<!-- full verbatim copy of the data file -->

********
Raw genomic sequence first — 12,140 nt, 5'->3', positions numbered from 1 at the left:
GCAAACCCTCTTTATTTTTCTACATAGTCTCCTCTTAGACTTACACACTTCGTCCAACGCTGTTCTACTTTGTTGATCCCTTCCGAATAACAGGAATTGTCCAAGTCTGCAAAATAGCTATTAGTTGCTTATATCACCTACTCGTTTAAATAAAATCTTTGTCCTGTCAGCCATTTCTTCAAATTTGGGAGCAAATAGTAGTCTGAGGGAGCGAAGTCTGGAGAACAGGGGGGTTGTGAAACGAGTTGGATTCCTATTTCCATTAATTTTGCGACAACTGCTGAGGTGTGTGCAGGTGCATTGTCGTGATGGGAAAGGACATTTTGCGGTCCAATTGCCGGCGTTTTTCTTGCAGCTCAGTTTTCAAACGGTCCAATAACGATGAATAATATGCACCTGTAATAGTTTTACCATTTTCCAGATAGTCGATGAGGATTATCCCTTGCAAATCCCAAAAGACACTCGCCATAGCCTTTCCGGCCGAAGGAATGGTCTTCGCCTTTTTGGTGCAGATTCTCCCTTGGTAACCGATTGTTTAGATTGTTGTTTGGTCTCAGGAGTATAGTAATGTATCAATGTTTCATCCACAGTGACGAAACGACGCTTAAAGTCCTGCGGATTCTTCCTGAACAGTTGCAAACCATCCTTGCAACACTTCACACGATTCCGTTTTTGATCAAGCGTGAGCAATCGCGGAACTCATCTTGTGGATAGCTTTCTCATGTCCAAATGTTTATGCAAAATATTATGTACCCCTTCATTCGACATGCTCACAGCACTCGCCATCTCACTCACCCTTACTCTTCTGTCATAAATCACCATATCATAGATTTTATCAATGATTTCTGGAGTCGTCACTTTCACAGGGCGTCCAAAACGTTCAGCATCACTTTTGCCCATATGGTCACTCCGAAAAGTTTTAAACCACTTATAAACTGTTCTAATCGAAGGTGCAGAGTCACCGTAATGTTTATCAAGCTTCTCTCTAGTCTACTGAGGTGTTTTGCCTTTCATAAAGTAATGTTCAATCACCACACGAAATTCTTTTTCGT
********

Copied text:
Raw genomic sequence first — 12,140 nt, 5'->3', positions numbered from 1 at the left:
GCAAACCCTCTTTATTTTTCTACATAGTCTCCTCTTAGACTTACACACTTCGTCCAACGCTGTTCTACTTTGTTGATCCCTTCCGAATAACAGGAATTGTCCAAGTCTGCAAAATAGCTATTAGTTGCTTATATCACCTACTCGTTTAAATAAAATCTTTGTCCTGTCAGCCATTTCTTCAAATTTGGGAGCAAATAGTAGTCTGAGGGAGCGAAGTCTGGAGAACAGGGGGGTTGTGAAACGAGTTGGATTCCTATTTCCATTAATTTTGCGACAACTGCTGAGGTGTGTGCAGGTGCATTGTCGTGATGGGAAAGGACATTTTGCGGTCCAATTGCCGGCGTTTTTCTTGCAGCTCAGTTTTCAAACGGTCCAATAACGATGAATAATATGCACCTGTAATAGTTTTACCATTTTCCAGATAGTCGATGAGGATTATCCCTTGCAAATCCCAAAAGACACTCGCCATAGCCTTTCCGGCCGAAGGAATGGTCTTCGCCTTTTTGGTGCAGATTCTCCCTTGGTAACCGATTGTTTAGATTGTTGTTTGGTCTCAGGAGTATAGTAATGTATCAATGTTTCATCCACAGTGACGAAACGACGCTTAAAGTCCTGCGGATTCTTCCTGAACAGTTGCAAACCATCCTTGCAACACTTCACACGATTCCGTTTTTGATCAAGCGTGAGCAATCGCGGAACTCATCTTGTGGATAGCTTTCTCATGTCCAAATGTTTATGCAAAATATTATGTACCCCTTCATTCGACATGCTCACAGCACTCGCCATCTCACTCACCCTTACTCTTCTGTCATAAATCACCATATCATAGATTTTATCAATGATTTCTGGAGTCGTCACTTTCACAGGGCGTCCAAAACGTTCAGCATCACTTTTGCCCATATGGTCACTCCGAAAAGTTTTAAACCACTTATAAACTGTTCTAATCGAAGGTGCAGAGTCACCGTAATGTTTATCAAGCTTCTCTCTAGTCTACTGAGGTGTTTTGCCTTTCATAAAGTAATGTTCAATCACCACACGAAATTCTTTTTCGT